When I began blogging over four years ago, I was in a very different place—literally and figuratively. I began blogging to capture a piece of myself that I felt was being ripped away, my voice. I needed to feel a sense of control. I needed to know that amidst a great storm, I could stay afloat and maintain a completely isolated space untarnished by external forces.
Today, I can reflect on this period of darkness with a new perspective because everything has changed. My voice is completely ingrained in my identity. It is not going to be taken away.
When change occurs, there are ripple effects. And I think I’ve tried to ignore this new reality filled with these ripples. Many bloggers use their blogs to further their offline or online profession, as a marketing or branding tool. Other bloggers are already established in their professional identity or field of work and their blog has no impact on this aspect of their life.
There are very few bloggers who are establishing themselves within a professional field that is grounded in the tenet of “do no harm.” Everything I write leaves me questioning, who is reading these words and how are they interpreting what I’m writing. I’ve blogged through tricky waters before (when I first started blogging) and seem to be at a transition point where I need to determine how to remain true to myself, both personally and professionally.
I am beginning to think about how my writing can transition with me. I love blogging and social media, but need to create clear boundaries for myself. These boundaries will free me to simply be. Just writing that sentence fills me with a sense of peace.
I want to blog less with my voice and more with my heart, going deeper rather than broader.
It’s confusing to be in this place of uncertainty—to sit with the anxiety and let it be. Akin to much of life, blogging feels like something you need to constantly be growing—doing more, thinking ahead and feeling devalued if you are not publishing post after post. I think many bloggers, including myself, devalue the work we’ve already done, the posts we’ve written, and the challenges we’ve traversed. It’s in the archives.
In life, our accomplishments often get filed away into the archives of our brain. If we aren’t doing more, creating more, then we are left to wonder—is the best behind us? Personally, I questioned this a lot when I started blogging. I had accomplished so much at such a young age that after I reached a certain age, my accomplishments were no longer news worthy. There was someone younger doing something more. I couldn’t remain in the identity that felt very rewarding for so long. And life is strange, because today I’m behind in many areas of my life for my age. I’m still in graduate school (getting a PhD is no cakewalk) and am constantly asked when my husband and I will be having a baby (have you met Lila Rose?). Thankfully, I don’t feel “behind.” I feel grateful to be at this point in my life, to be able to spend this time working towards a degree in a field that I love so passionately and nurturing a marriage to the one person who fills my soul with more love than I know what to do with.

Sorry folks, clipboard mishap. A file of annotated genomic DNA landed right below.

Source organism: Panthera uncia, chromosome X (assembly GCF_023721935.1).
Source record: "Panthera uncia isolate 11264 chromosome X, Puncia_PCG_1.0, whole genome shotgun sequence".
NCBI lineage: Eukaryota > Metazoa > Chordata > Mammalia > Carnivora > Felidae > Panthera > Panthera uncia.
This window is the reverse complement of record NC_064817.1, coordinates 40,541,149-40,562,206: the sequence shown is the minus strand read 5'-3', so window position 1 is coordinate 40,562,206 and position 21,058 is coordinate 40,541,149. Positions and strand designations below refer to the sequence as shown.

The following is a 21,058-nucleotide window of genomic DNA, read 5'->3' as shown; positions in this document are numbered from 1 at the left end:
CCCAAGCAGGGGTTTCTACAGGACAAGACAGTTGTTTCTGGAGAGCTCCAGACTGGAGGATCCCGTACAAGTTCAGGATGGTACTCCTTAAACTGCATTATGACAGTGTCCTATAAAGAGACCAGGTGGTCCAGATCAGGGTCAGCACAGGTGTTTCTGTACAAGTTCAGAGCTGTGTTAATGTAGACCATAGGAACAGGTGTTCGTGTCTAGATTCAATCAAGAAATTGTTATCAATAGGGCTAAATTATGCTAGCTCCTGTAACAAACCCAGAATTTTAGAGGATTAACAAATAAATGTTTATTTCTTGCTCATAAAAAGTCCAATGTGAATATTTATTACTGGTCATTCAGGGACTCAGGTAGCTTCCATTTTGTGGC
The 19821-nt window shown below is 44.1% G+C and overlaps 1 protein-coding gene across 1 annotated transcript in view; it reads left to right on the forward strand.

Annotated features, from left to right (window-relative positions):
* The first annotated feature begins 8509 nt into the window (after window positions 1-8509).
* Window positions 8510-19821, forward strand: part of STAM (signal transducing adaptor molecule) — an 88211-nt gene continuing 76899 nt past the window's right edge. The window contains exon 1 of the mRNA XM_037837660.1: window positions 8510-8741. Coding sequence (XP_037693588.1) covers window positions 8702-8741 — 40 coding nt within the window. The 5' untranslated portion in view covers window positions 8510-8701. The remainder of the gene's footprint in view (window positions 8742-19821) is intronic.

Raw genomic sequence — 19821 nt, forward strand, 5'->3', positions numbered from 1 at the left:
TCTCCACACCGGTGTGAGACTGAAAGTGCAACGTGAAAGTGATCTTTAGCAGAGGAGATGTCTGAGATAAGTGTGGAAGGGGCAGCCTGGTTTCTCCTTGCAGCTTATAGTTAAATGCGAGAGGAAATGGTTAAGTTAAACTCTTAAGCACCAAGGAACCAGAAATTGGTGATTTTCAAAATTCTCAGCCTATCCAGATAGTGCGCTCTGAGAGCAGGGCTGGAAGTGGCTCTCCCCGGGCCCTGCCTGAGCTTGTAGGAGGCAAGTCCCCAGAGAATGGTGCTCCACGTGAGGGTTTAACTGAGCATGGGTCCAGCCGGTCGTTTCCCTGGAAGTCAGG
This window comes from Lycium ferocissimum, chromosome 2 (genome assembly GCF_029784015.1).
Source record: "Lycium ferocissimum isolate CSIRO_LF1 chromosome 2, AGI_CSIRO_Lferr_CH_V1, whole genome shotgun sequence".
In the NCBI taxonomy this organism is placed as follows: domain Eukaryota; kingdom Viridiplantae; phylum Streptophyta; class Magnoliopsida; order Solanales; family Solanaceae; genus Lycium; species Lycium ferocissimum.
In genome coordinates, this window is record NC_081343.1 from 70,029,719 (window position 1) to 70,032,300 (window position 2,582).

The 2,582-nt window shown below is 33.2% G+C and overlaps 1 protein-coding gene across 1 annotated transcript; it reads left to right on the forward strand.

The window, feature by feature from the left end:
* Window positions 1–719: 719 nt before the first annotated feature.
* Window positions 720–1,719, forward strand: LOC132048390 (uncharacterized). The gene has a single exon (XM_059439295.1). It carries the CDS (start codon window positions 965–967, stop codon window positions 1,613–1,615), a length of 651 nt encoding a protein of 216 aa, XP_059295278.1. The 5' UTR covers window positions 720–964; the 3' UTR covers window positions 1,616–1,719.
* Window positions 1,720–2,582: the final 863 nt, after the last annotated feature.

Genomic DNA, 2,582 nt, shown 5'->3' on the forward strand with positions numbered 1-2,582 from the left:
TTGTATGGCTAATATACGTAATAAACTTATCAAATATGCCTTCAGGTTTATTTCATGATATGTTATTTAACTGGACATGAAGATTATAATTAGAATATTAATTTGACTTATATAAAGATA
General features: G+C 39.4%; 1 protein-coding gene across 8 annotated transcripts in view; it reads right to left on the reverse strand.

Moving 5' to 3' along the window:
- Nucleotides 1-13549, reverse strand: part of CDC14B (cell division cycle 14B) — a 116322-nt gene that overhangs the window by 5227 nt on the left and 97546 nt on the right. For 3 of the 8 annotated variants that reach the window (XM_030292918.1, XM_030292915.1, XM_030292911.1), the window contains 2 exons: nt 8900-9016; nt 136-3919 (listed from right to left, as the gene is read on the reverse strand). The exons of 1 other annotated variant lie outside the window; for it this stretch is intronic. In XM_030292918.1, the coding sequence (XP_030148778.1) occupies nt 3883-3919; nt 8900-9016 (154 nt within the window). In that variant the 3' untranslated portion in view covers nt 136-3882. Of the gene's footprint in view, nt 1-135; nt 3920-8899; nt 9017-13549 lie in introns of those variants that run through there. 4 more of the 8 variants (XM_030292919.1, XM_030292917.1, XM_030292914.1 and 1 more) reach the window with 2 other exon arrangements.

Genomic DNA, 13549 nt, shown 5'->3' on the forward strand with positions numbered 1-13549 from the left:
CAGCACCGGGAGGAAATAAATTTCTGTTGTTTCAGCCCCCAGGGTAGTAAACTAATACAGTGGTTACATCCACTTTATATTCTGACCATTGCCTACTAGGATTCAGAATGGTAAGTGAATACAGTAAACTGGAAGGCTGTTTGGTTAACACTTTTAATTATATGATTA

This post has taken many twists and turns, from the topic of boundaries to the topic of life as a graduate student in love with her husband. It would be so much easier to blog about fashion (which I love!) or the latest books I’ve read or launching a little paper dream or life as a graduate student (okay, and I’d probably be an amazing doggie blogger). But if you know me or have read this blog for enough time (or read through the archives—I’m pretty proud of the posts I’ve written over the past four and half years), then you know I would not be blogging for long. I live with tremendous passion and don’t shy away from challenges. So while I wear many hats and am navigating some newer waters with regards to my blogging, I know that above all else, I will remain true to who I am and who I’ve always been.
So here I am, more words on paper—left to wonder, are these words okay to post? I truly don’t know. But I hope that by facing this fear over and over again that I will learn what I am okay with—and will be able to listen within for the answer to this question rather than look out.